In 2013 California will go where no U.S. state has gone before – it will start a comprehensive emissions limiting program by employing the mandatory use of carbon credits throughout the state for large emitters. AB 32, the Global Warming Solutions Act of 2006, was passed by the state legislature and signed into law by Governor Schwarzenegger. It gives the California Air Resources Board (CARB) the power to start limiting carbon emissions on a small-scale immediately after the passing of the bill, and asks CARB to develop a long-term plan for the reduction of the state’s carbon emissions. The long-term plan will institute a carbon cap-and-trade program that is expected to reduce emissions by 2-3% per business each year until 2020. The plan will allow businesses to sell credits for excess carbon they reduce or buy credits if they are unable to do so. The plan starts in 2012 with present levels of carbon emissions, and reductions will become mandatory in 2013.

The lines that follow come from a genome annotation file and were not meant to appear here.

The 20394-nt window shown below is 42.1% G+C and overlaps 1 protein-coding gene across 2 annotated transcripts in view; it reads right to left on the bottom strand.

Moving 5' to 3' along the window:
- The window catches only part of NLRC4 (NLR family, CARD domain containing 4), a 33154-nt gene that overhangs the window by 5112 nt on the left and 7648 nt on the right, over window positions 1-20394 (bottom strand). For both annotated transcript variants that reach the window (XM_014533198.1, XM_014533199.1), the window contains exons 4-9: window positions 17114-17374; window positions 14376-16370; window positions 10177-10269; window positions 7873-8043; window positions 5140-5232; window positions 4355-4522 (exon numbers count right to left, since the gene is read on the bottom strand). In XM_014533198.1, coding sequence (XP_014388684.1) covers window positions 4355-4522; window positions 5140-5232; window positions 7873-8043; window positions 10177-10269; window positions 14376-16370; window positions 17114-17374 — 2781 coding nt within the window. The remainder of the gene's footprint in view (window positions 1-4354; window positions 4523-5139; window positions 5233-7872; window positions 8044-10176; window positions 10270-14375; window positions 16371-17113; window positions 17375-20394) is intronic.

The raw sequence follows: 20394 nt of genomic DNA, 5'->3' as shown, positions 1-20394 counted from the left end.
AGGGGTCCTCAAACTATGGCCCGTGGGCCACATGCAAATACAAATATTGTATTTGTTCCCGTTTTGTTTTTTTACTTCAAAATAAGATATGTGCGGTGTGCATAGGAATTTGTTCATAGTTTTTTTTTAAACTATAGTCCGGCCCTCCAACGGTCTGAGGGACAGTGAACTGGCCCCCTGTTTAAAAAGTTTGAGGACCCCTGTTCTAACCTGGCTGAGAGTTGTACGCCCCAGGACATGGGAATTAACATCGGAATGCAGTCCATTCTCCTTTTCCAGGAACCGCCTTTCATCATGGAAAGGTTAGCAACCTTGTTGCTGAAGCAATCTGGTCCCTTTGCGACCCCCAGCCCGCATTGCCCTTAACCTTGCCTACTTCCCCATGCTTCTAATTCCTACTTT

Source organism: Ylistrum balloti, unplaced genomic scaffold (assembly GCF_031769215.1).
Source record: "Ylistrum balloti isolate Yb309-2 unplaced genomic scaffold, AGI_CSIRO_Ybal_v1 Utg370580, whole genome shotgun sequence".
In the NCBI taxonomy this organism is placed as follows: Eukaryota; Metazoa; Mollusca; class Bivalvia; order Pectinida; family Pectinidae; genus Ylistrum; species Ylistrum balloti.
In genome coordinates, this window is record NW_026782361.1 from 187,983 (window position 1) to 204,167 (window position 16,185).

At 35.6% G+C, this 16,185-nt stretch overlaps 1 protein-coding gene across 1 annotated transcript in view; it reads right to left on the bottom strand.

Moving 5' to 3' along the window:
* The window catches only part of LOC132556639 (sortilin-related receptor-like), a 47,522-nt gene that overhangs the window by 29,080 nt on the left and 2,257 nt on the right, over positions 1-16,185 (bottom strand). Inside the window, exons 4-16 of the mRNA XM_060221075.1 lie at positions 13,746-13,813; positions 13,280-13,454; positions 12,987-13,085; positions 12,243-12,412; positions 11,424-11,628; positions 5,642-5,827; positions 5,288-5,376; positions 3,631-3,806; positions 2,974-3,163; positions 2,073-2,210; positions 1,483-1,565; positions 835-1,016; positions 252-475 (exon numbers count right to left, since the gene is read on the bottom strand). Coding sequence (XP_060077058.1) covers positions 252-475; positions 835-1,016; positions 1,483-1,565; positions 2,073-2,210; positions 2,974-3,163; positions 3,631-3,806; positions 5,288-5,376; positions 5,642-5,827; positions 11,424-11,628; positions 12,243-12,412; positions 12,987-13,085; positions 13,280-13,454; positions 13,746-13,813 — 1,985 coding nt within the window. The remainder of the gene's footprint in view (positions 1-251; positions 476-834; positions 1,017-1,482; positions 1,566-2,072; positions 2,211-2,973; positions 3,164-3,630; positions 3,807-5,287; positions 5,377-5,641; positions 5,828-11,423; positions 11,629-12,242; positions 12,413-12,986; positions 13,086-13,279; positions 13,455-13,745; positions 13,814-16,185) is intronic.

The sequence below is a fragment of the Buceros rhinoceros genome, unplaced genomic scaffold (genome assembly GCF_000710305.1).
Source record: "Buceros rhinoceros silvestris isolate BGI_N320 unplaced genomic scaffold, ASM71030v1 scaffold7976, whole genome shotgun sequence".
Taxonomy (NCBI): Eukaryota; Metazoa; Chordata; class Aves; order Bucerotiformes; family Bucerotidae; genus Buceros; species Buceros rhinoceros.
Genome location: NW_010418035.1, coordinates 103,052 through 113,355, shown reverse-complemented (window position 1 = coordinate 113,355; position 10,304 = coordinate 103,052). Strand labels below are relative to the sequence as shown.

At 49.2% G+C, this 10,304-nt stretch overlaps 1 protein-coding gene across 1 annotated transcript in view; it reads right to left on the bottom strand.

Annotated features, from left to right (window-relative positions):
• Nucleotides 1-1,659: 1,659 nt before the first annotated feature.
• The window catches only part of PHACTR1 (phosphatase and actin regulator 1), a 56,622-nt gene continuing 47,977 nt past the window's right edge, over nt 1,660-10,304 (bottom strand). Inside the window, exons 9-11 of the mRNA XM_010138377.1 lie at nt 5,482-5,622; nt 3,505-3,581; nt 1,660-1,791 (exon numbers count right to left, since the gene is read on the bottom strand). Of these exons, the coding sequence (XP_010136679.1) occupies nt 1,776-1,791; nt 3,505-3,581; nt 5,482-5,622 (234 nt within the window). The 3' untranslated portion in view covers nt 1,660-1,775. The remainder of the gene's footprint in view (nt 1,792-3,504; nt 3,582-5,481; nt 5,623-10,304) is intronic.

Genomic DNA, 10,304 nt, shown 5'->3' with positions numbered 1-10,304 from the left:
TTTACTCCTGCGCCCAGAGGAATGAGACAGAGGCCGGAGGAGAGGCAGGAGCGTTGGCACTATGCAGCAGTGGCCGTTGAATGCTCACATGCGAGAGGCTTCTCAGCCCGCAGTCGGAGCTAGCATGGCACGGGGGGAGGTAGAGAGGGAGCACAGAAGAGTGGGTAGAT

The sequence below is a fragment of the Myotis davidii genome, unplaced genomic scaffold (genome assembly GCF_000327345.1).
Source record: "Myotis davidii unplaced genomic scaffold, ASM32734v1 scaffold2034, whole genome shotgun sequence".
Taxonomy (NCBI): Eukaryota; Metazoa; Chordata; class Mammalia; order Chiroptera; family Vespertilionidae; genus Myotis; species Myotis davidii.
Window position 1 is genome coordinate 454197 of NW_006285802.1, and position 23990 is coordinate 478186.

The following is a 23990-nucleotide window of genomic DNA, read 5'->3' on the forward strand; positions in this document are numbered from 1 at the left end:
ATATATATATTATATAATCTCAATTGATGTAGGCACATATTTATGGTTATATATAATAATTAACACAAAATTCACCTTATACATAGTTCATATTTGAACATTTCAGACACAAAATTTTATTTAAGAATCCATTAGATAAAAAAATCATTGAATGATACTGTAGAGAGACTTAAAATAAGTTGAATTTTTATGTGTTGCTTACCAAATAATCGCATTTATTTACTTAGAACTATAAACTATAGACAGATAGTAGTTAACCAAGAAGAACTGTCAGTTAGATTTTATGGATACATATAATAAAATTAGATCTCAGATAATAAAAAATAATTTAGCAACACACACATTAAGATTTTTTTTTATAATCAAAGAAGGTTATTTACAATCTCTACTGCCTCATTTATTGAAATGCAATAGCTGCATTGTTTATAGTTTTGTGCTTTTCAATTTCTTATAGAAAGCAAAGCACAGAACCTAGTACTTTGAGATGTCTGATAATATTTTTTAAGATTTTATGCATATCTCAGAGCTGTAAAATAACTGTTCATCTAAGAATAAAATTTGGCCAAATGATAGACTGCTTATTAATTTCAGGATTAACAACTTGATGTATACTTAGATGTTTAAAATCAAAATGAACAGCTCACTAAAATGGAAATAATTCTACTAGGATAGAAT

California’s AB32 climate law isn’t popular with all residents. Some people fear that putting a dollar sign on the emissions of carbon from factories and power plants will make the companies that own those factories and power plants lay off workers. The state is trying to put the right spin on the story, however, by showing the public that establishing a market for carbon will create a whole new job market. For one, jobs will be created in the green collar market when factories install efficiency upgrades. In addition, once those factories become more energy-efficient, they’ll actually save money in the long run.
California’s law is impressive mostly because of its sweeping domain, it will have a positive effect on emissions markets across the U.S.’s largest state — something the U.S. Congress has been unable to do. The California law also opens up whole new emission markets that have never been seen before. NPR reports on one company which buys old refrigerators from people, removes the chlorofluorocarbon (CFCs) and other climate change-causing gasses in the foam of the refrigerator, and properly disposes of it. The disposal of this gas is counted as a credit by the state, and a company called Eos Climate buys those credits and then resells them to emitters in California who are unable to meet their reductions.
Hopefully, California’s legislation will create a real carbon market, where real people make money — not lose it — and they’ll show the rest of the United States that schemes like this are a positive part of our present and our future.